A small group of clinical commissioning groups remain under legal direction by NHS England, largely because of concerns about governance and leadership, following a review of authorisation conditions.
The national commissioning body on Thursday published the outcome of a review of all the conditions which were placed on CCGs under the authorisation process which took place before April.
Forty-six clinical commissioning groups had conditions lifted, leaving 59 out of the total 211 now with at least one condition.
The process, nearly four months after CCGs took on formal powers, shows those which are still considered to have problems, despite having more time to develop.
Depending on the severity of the conditions, NHS England can offer CCGs additional support, suspend some of their responsibilities, require them to make governance changes, or appoint senior staff.
The number subject to legal directions – meaning NHS England can remove their powers and have more control over them – has reduced from 14 to eight. Those which still have directions are Barnet, Basildon and Brentwood, Croydon, Herefordshire, Scarborough and Ryedale, Thurrock, Vale of York, and Waltham Forest.
The two with the most serious requirements remaining – limiting their functions and requiring them to replace their accountable officer – are Waltham Forest and Thurrock CCGs.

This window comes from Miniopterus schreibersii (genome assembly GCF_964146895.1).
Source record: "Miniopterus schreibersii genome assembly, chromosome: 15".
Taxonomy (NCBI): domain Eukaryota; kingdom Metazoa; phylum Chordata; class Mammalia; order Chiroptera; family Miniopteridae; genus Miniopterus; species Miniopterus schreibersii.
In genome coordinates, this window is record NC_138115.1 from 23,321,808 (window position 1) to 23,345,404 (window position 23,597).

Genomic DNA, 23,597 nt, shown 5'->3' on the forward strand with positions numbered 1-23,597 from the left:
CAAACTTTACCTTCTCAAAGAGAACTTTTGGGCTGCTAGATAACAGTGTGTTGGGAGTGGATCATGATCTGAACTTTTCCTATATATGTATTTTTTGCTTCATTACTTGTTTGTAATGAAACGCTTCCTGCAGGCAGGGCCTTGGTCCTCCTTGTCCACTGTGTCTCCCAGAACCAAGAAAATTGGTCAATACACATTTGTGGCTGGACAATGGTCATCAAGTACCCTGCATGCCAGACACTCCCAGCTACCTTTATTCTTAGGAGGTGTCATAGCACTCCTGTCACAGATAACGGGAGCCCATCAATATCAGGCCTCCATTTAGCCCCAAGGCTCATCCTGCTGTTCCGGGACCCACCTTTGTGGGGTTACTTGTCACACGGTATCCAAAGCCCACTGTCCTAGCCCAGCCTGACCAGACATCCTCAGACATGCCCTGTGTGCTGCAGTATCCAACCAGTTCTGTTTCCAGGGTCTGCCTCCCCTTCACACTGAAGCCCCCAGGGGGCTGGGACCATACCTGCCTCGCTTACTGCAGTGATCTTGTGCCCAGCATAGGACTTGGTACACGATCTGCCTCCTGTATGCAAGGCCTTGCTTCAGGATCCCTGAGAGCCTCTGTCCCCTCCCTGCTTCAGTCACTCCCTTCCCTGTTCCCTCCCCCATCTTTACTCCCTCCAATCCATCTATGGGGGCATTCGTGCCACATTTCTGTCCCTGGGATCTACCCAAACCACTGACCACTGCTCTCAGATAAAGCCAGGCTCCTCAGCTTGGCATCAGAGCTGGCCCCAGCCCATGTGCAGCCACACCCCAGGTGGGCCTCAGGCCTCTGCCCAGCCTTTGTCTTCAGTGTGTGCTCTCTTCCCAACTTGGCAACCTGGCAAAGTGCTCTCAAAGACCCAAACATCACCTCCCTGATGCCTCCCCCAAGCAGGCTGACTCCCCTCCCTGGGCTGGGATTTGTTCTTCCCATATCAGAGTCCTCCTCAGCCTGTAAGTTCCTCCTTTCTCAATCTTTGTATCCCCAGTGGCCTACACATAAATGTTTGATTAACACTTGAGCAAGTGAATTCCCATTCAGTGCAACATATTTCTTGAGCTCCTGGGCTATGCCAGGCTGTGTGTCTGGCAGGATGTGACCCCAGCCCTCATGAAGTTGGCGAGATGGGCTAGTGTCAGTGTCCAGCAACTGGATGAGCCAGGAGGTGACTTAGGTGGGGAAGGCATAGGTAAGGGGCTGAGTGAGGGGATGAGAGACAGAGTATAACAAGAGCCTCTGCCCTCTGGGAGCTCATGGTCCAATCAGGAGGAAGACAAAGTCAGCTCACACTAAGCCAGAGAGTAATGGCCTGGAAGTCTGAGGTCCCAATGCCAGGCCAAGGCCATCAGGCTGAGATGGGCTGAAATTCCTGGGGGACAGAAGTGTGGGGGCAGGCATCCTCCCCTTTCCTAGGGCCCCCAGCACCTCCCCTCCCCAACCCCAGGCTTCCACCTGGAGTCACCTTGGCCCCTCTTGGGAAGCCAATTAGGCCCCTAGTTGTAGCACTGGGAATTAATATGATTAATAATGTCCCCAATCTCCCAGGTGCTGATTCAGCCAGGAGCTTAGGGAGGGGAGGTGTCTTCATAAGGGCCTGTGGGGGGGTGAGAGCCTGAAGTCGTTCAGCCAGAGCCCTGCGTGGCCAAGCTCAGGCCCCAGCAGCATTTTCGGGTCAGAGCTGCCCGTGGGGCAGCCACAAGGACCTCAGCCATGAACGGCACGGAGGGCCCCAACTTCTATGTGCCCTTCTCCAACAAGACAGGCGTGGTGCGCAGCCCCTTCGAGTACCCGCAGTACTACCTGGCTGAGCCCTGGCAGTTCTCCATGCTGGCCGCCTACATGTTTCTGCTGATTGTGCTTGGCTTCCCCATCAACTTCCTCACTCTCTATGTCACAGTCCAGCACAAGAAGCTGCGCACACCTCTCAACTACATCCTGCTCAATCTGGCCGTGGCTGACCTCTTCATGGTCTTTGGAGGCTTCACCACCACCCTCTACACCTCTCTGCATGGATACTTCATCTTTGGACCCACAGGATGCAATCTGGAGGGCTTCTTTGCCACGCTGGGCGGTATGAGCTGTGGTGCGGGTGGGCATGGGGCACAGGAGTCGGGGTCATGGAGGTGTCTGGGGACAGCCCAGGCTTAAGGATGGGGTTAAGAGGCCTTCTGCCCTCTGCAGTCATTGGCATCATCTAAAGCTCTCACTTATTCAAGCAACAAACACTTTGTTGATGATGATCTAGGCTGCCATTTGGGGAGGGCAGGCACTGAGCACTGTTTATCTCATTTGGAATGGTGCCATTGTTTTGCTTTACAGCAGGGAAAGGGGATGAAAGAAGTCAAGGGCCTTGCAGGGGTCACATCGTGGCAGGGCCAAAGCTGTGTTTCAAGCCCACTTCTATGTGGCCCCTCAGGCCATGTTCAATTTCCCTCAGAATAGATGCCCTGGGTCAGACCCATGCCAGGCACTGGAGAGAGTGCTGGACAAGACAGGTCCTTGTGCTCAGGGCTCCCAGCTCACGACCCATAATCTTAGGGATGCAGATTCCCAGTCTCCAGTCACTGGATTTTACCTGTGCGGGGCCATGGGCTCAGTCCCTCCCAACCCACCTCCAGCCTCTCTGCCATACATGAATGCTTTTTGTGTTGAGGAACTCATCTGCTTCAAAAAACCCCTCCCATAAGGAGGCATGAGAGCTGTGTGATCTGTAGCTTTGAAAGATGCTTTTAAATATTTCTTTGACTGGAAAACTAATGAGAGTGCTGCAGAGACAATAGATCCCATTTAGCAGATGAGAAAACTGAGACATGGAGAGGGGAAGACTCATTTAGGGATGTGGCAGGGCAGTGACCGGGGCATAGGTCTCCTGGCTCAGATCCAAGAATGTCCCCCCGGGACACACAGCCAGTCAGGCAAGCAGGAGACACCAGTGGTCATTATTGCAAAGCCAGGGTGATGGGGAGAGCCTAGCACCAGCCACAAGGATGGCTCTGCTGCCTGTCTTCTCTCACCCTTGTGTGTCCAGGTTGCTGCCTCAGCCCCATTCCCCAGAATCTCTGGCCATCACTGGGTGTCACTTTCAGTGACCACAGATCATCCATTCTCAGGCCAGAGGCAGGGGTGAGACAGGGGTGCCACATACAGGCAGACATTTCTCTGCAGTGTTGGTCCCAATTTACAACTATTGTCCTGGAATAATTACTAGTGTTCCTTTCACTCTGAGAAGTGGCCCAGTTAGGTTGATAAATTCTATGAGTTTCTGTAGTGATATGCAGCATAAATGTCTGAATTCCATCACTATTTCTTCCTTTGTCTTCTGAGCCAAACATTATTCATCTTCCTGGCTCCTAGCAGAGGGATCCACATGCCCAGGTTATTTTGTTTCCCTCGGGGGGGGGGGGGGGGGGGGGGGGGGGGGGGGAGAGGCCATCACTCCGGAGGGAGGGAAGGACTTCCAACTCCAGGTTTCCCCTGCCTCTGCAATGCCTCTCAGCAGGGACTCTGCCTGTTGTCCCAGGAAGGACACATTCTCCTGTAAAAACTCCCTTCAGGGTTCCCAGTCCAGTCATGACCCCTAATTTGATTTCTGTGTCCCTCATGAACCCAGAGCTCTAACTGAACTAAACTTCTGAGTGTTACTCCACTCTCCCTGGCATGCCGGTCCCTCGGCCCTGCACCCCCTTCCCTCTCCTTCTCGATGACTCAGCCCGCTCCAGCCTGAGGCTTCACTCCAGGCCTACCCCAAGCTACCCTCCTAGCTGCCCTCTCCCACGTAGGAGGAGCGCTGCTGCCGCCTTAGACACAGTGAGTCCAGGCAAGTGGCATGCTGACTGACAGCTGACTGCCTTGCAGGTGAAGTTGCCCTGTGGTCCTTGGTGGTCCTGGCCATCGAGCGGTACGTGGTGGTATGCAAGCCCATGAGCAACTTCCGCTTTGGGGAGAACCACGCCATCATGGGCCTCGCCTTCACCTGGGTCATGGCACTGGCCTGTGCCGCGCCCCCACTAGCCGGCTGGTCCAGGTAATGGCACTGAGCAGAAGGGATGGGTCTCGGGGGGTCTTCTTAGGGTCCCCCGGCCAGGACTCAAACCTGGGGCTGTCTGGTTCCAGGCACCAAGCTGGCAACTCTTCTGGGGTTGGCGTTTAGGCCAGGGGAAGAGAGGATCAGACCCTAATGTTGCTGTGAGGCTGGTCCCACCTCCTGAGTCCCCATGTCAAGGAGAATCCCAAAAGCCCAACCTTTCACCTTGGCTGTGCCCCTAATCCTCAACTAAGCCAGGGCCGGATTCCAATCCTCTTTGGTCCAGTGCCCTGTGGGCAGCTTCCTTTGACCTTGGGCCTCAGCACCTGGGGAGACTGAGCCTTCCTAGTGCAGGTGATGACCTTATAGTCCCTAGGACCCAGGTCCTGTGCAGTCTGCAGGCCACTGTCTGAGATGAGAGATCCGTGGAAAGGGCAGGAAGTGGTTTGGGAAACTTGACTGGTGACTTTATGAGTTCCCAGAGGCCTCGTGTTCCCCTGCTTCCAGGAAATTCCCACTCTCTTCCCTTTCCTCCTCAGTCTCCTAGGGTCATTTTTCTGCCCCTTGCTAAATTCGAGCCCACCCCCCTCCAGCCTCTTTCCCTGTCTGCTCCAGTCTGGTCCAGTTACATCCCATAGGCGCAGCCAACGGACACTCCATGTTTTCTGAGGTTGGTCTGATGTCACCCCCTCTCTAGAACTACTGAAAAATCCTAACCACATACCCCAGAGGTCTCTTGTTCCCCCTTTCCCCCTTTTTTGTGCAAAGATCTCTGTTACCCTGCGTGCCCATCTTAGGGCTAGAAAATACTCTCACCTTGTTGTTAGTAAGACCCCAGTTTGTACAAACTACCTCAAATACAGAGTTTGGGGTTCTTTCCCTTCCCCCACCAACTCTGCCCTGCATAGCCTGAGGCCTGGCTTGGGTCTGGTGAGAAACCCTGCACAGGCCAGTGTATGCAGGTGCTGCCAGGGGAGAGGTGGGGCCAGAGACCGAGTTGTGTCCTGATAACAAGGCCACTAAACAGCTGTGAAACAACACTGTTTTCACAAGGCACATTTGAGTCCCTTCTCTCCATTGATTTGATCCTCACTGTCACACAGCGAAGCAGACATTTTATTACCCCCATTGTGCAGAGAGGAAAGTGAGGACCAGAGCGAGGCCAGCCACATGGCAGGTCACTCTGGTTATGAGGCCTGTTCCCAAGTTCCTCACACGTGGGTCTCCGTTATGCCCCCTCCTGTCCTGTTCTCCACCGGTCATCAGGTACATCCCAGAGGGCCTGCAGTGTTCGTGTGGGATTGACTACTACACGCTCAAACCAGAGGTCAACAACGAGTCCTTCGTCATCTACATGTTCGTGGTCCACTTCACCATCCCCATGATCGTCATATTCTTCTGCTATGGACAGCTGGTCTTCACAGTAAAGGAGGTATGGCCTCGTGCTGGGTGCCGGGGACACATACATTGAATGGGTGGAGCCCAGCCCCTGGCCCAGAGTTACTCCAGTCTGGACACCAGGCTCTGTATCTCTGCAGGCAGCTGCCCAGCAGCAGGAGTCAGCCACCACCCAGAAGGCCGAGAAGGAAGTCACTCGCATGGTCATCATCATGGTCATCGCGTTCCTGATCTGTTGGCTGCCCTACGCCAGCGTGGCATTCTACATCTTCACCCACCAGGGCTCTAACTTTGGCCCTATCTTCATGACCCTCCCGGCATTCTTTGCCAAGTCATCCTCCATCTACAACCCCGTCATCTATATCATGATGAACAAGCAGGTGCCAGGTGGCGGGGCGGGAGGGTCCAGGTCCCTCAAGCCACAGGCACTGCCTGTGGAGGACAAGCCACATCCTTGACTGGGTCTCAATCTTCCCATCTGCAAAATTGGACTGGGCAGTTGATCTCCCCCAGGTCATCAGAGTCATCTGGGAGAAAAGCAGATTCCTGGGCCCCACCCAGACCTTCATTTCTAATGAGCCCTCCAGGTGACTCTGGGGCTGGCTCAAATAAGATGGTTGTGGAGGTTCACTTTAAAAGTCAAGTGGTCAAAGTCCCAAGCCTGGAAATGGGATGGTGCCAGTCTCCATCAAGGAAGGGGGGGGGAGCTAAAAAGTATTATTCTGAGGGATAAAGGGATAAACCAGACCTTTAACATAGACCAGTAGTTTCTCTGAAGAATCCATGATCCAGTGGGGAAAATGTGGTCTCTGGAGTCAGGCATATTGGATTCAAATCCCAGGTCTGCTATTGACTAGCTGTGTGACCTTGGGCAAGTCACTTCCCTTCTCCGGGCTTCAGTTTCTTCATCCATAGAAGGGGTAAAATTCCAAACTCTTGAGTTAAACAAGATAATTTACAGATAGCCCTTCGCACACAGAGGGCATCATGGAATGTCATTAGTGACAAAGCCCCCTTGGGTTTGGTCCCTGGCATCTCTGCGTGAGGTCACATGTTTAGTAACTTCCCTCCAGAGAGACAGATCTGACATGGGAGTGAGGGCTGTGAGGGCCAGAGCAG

Their most serious problems appear to be related to the skills and capability of their governing body and management, although exact details have not been published.
Among all CCGs’ conditions, the most common are related to problems with service change and finance plans, governing body skills, oversight of safety, and constitutions (see table).
Top five reasons for conditions
|Type||Proportion of conditions|
|Service change and finance plans||43%|
|Governing body skills||11%|
|Oversight, including of safety||10%|
|Addressing inherited problems||5%|
|Constitution and size and shape||4%|
Regionally, the north of England has the largest proportion of fully authorised CCGs, while the south has the most with conditions (see below). London has the largest proportion with legal directions.
The size of CCGs appears to have little bearing. The average population for CCGs fully authorised is nearly the same as those with conditions or legal directions, at 256,000, 251,000 and 258,000 respectively.
CCGs’ conditions will be reviewed again each quarter in 2013-14, then as part of an ongoing assurance and capability regime for CCGs.
NHS England deputy chief executive Dame Barbara Hakin says in the report of the conditions review: “The safe establishment of autonomous CCGs is the cornerstone of the new clinical commissioning system and, for this reason, the authorisation of CCGs has been of central importance to NHS England and the wider NHS.”
Authorisation by region
|Midlands and East||72%||23%||5%|